Another artist investigating the role of art in historiography, Yevgenia Belorusets (b. 1980 in Kyiv), focuses on the connections between authenticity and responsibility in documentary art forms, and chooses Ukraine’s invisible groups as her subjects. Victories of the Defeated (2014-1017) is a cycle of more than 150 photographs and texts devoted to post-industrial Ukraine, coal miners on the edge of the war zone, and contemporary forms of labor.
Alevtina Kakhidze’s (b. 1973 in Zhdanivka, Donetsk oblast) piercing series of drawings, Strawberry Andreevna (2014-2019), covers four years of telephone conversations with her mother who stayed in the occupied territories in the Donetsk region. It ends in January 2019, when Ms. Andreevna died of a cardiac arrest while crossing the demarcation line between the self-proclaimed “Donetsk People’s Republic” and Ukraine to receive her pension.
Zhanna Kadyrova (b. 1981 in Brovary, Kyiv oblast) created Palianytsia (2022) in a village in Western Ukraine, where she evacuated from Kyiv. Large stones smoothed in local rivers reminded her of the typical Ukrainian bread, palianytsia. Because Russian occupiers cannot pronounce it properly, the word is now used to distinguish friend from enemy.
A consequence of the political situation of Ukraine is a mental health crisis, about which women artists speak openly. In the words of Dana Kavelina, “depression is the only adequate strategy in a situation where it is impossible to influence real political processes.” Kateryna Yermolayeva (b. 1985 in Donetsk), cut-off from her family and home in Donbas, suffered an identity crisis. It led the artist to dress up as non-binary characters, and experiment with the idea of self as composed of multiple personalities (Photos, 2016-). In Olia Fedorova’s (b. 1994 in Kharkiv) poetic take on Land Art titled Defense (2017), anti-tank hedgehogs are made of paper to symbolize the futility of the mind’s attempt to escape the reality of war. During recent Russian shelling of Kharkiv, in an underground bomb shelter, she created poems-prayers written on bed linen. Tablets of Rage (2022) echo the history of women’s work with textiles, not only as a form of creative expression but as an important healing and meditative practice.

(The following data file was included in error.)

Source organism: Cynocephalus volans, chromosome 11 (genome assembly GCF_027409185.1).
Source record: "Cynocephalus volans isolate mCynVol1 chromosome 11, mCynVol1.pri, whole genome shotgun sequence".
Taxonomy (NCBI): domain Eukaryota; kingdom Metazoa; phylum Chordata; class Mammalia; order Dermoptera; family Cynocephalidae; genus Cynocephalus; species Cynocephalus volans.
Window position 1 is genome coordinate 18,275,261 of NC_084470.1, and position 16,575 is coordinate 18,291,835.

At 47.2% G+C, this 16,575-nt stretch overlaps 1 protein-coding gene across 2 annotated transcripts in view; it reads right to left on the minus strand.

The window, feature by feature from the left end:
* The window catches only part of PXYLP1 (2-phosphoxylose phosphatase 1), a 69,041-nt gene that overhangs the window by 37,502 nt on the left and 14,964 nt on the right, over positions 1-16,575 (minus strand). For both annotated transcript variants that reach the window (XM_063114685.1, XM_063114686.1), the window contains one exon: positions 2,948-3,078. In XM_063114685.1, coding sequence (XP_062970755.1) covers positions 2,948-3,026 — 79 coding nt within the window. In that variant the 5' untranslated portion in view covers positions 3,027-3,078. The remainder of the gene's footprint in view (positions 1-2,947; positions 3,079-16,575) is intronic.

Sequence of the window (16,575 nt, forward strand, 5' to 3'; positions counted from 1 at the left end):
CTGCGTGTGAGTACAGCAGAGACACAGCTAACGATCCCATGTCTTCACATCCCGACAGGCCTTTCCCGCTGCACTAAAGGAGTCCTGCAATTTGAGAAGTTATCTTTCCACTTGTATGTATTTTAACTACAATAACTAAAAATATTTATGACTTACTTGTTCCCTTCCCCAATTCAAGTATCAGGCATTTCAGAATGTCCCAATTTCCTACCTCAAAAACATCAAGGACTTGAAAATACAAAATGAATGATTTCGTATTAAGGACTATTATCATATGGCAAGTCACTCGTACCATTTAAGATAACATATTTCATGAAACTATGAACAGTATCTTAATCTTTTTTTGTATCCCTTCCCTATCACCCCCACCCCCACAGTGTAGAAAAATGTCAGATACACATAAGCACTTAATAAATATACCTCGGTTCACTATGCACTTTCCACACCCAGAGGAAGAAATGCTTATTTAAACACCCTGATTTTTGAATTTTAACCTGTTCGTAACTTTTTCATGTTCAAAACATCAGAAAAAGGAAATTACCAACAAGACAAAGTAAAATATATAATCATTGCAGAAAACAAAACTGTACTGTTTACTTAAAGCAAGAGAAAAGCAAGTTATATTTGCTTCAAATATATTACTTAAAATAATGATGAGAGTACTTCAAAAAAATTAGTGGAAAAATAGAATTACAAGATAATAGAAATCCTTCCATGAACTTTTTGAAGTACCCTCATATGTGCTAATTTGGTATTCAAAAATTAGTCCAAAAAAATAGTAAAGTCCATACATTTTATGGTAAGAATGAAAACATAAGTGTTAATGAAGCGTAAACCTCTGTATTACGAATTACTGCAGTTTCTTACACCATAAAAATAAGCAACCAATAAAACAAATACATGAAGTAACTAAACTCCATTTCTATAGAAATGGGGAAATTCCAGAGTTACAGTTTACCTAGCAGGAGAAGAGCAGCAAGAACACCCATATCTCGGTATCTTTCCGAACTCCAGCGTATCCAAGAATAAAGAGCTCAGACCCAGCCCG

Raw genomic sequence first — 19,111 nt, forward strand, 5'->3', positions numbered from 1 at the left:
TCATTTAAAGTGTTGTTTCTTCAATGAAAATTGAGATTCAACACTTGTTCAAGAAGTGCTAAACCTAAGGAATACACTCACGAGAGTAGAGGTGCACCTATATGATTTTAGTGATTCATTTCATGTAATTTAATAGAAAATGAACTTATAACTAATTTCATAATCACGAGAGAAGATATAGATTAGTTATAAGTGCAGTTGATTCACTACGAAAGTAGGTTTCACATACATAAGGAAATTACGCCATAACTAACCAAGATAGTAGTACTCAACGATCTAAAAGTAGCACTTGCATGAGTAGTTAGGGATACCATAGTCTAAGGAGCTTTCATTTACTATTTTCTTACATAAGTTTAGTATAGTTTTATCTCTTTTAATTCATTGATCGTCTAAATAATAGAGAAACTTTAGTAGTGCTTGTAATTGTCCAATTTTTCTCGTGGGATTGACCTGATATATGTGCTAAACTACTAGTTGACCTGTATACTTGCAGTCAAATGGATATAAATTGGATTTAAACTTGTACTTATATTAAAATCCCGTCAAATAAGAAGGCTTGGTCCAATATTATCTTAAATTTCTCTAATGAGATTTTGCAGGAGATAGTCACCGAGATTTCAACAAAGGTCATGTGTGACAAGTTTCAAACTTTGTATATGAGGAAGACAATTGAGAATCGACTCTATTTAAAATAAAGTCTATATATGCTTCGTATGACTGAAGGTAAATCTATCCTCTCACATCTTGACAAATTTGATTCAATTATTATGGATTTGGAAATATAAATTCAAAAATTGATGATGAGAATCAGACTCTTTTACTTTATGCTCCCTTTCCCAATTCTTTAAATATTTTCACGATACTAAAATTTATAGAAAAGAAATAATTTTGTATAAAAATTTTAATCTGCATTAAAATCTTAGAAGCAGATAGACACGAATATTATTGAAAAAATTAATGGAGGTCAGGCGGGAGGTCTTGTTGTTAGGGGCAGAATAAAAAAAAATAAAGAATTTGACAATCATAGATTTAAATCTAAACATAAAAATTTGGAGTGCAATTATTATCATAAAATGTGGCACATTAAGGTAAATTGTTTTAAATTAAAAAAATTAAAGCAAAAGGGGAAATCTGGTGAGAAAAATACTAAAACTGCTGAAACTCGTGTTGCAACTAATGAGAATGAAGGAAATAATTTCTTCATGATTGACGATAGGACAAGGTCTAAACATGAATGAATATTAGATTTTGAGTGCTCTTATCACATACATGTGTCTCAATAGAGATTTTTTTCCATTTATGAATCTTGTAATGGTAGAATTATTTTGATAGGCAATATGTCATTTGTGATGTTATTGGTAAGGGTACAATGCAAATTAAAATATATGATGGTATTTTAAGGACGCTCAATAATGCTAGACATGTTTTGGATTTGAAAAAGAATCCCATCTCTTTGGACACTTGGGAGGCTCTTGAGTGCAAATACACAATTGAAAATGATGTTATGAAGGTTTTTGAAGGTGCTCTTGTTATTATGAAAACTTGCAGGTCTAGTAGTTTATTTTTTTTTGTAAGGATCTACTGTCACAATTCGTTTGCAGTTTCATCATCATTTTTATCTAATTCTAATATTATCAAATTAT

The exhibition features a drawing by Alla Horska (1929-70), on loan from the Ukrainian Museum in New York, situating this contemporary art exhibition within the context of Ukrainian feminist legacy. Both Horska – an artist and dissident – and poet Ivan Svitlichny (1929-92) whom she portrayed, fought to preserve Ukraine’s culture and language under the communist regime. In 1970, at the age of 41, Horska was murdered by the KGB. Her name was adopted as a nom de guerre by one of the Guerrilla Girls.
This exhibition is a collaboration among Voloshyn Gallery, www.voloshyngallery.art, a prominent art gallery in Kyiv, currently operating from Miami, FL; Fridman Gallery in NYC; and curator Monika Fabijanska. During the last three months, we have been working together to bring to New York the art of these outstanding artists, many of whom stayed in Ukraine, while some found temporary refuge in the West. Several of the works presented in Women at War were featured in museum exhibitions and biennials internationally.
About the Curator: Monika Fabijanska is an independent art historian and curator who specializes in women's and feminist art. She curated critically acclaimed exhibitions The Un-Heroic Act: Representations of Rape in Contemporary Women's Art in the U.S. (John Jay College, 2018), ecofeminism(s) (Thomas Erben Gallery, 2020), and Betsy Damon. Passages: Rites and Rituals (La MaMa Galleria, 2021), mentioned among The New York Times best shows of 2021. Fabijanska initiated the idea and provided curatorial consulting for The Museum of Modern Art’s acquisition and retrospective exhibition of Alina Szapocznikow (2012). monikafabijanska.com
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July 6 - August 26, 2022
169 BOWERY | NYC